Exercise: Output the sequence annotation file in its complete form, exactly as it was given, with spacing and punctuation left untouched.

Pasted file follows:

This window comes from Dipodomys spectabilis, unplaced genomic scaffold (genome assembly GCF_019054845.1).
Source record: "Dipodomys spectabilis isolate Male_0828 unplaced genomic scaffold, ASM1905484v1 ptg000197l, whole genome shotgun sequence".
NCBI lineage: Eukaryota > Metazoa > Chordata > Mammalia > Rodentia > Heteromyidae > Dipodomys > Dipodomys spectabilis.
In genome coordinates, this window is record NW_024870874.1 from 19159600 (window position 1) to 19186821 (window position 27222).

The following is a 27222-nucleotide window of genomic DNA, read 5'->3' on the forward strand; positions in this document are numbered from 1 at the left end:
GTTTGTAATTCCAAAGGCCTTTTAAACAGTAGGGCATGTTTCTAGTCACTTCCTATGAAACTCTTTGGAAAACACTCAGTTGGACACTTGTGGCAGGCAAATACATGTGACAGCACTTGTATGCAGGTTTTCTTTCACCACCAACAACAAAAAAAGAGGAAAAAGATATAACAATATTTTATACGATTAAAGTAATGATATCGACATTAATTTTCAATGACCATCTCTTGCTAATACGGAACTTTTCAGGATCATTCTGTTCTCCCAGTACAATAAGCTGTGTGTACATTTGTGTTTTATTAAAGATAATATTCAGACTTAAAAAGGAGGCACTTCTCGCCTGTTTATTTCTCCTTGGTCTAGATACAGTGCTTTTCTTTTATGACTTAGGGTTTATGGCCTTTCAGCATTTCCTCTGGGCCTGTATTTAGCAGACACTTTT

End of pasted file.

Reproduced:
This window comes from Dipodomys spectabilis, unplaced genomic scaffold (genome assembly GCF_019054845.1).
Source record: "Dipodomys spectabilis isolate Male_0828 unplaced genomic scaffold, ASM1905484v1 ptg000197l, whole genome shotgun sequence".
NCBI lineage: Eukaryota > Metazoa > Chordata > Mammalia > Rodentia > Heteromyidae > Dipodomys > Dipodomys spectabilis.
In genome coordinates, this window is record NW_024870874.1 from 19159600 (window position 1) to 19186821 (window position 27222).

The following is a 27222-nucleotide window of genomic DNA, read 5'->3' on the forward strand; positions in this document are numbered from 1 at the left end:
GTTTGTAATTCCAAAGGCCTTTTAAACAGTAGGGCATGTTTCTAGTCACTTCCTATGAAACTCTTTGGAAAACACTCAGTTGGACACTTGTGGCAGGCAAATACATGTGACAGCACTTGTATGCAGGTTTTCTTTCACCACCAACAACAAAAAAAGAGGAAAAAGATATAACAATATTTTATACGATTAAAGTAATGATATCGACATTAATTTTCAATGACCATCTCTTGCTAATACGGAACTTTTCAGGATCATTCTGTTCTCCCAGTACAATAAGCTGTGTGTACATTTGTGTTTTATTAAAGATAATATTCAGACTTAAAAAGGAGGCACTTCTCGCCTGTTTATTTCTCCTTGGTCTAGATACAGTGCTTTTCTTTTATGACTTAGGGTTTATGGCCTTTCAGCATTTCCTCTGGGCCTGTATTTAGCAGACACTTTT